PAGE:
2014 GSA Annual Meeting in Vancouver, British Columbia (19–22 October 2014)

Paper No. 300-5
Presentation Time: 10:00 AM


BERNARDI, Francesca1, HICKSON, Thomas A.2, LAMB, Melissa A.1 and STEVENS, Eric3, (1)Geology Department, University of St. Thomas, 2115 Summit Ave, St. Paul, MN 55105, (2)Geology, University of St. Thomas, Mail# OWS 153, 2115 Summit Ave, Saint Paul, MN 55105, (3)Geology, University of St. Thomas, 2115 Summit Ave, St. Paul, MN 55105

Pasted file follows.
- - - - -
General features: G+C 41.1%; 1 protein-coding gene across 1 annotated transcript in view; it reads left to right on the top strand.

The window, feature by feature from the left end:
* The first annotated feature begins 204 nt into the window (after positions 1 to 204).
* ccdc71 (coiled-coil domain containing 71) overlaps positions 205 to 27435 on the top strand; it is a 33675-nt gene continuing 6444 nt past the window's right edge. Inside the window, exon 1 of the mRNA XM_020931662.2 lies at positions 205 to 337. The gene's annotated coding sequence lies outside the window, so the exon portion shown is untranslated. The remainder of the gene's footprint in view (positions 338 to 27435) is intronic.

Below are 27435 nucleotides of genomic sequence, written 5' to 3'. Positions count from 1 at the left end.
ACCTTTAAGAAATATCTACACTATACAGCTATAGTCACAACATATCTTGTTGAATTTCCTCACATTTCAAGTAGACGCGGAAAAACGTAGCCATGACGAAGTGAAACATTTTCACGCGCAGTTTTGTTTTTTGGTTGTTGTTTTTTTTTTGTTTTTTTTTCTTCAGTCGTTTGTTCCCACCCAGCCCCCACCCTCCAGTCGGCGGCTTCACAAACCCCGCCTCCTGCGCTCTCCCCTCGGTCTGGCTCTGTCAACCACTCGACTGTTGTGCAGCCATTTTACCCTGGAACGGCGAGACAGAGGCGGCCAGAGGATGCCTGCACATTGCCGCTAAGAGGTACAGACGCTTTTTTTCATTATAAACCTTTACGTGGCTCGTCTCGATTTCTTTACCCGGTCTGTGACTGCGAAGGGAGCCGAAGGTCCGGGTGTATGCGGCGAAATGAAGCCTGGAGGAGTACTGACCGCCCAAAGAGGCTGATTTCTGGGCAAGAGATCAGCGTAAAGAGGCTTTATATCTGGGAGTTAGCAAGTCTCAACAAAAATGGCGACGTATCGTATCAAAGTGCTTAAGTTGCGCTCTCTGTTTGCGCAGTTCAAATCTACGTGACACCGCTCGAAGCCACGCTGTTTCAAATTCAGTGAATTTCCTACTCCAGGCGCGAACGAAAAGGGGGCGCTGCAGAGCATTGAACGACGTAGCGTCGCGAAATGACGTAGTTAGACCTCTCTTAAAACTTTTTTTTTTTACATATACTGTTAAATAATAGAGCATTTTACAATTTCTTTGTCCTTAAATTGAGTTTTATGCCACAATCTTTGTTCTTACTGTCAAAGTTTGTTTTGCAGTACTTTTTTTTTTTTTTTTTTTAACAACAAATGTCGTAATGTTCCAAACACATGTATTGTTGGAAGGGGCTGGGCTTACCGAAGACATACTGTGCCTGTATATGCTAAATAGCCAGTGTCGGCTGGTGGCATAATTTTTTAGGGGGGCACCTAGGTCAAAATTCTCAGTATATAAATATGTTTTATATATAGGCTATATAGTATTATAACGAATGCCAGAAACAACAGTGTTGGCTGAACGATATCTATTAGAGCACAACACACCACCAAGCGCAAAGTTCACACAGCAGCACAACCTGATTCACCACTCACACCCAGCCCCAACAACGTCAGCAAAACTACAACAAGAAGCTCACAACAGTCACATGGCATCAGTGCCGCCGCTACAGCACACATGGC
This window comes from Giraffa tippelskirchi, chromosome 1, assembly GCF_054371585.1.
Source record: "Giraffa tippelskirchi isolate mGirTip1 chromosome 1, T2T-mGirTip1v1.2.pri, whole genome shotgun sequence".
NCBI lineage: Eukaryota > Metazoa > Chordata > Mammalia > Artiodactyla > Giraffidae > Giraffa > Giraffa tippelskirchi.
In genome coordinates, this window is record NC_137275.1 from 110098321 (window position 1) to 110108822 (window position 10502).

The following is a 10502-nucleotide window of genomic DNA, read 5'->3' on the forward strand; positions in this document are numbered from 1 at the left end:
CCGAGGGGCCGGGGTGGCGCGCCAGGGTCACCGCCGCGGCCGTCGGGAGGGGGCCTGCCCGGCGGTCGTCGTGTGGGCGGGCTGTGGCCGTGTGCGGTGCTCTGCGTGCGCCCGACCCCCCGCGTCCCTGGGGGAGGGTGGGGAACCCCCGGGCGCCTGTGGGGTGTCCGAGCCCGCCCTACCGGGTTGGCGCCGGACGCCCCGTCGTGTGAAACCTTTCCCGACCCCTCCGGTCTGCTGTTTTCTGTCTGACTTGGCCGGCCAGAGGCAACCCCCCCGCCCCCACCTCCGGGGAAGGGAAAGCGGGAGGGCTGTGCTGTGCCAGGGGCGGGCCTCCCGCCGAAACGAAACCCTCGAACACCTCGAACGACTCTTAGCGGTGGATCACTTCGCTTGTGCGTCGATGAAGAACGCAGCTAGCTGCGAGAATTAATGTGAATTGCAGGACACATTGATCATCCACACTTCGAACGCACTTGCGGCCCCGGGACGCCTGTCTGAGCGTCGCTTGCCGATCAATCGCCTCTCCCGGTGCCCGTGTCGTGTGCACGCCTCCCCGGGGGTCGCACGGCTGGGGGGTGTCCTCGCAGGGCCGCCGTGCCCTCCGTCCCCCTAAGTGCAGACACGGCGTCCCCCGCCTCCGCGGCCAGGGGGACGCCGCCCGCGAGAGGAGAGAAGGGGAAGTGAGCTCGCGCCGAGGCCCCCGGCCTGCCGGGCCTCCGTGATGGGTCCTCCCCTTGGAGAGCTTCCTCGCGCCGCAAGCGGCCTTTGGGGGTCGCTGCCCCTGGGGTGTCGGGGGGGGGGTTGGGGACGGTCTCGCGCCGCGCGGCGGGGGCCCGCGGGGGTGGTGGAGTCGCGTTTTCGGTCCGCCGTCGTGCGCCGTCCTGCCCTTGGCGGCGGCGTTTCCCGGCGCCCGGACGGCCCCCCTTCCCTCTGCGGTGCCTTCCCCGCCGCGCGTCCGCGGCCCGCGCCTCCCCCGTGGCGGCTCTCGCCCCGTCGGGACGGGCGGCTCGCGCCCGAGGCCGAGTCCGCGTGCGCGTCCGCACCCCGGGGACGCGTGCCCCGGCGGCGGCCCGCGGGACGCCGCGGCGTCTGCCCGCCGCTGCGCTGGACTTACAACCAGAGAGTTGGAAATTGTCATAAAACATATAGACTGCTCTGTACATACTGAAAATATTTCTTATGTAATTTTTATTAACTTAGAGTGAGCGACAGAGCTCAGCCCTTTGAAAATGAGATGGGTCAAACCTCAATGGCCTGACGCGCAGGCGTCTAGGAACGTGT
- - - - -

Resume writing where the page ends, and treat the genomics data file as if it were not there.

Miocene lake deposits of southern Nevada provide an exceptional opportunity to study well exposed microbial carbonates. The Lovell Wash Member of the Horse Spring Formation comprises carbonates, evaporites, tuffs and sandstones that formed in a rift basin setting. Thick-bedded limestones with evidence of dessication and devoid of macrofauna indicate that shallow alkaline lakes once dominated the area. Recent mapping in the Lovell Wash Member has shed light on a new hub of microbial activity that provides insight into the formation of microbialites in an ancient spring system. Diverse carbonate structures—including domal and stratiform stromatolites, thrombolites, pisolites, and ooid grainstones—occur in a 60 x 40 m area. In this same site we identified a unique sedimentary feature that seems to be a central vent structure of a spring. This feature is a depression shaped like a meter-scale inverted cone that cross cuts thinly laminated lacustrine limestone, with a 3-4 cm-thick lining. This, in turn, is partially filled by an accumulation of granular limestone over- and underlain by large voids. A similarly textured limestone with higher porosity caps the depression as a 10 cm-thick mound. The thinly laminated lacustrine limestone abuts and overlies the mound, effectively encasing the entire structure. We mapped this structure using four distinct textural classes that we petrographically analyzed. The crustal lining contains minor radial fibrous ooid fragments, opaque filaments, micrite and 25 percent porosity. The overlying, irregular mound shows 35-45% concentric and fragmented radial fibrous ooids ranging from 0.2-1mm with micrite and sparry calcite lining the voids. Microporosity is approximately 15 percent, but this unit has 0.50-2 cm macropores locally. Pore spaces with isopachous cement suggest travertine began to grow around the ooids and grains. The thinly laminated limestone surrounding the structure shows clotted grains, ooids and micrite, with stratiform stromatolitic morphologies as well. We hypothesize that the spring was subaqueous and conducive to the formation of the diverse microbial forms at this site.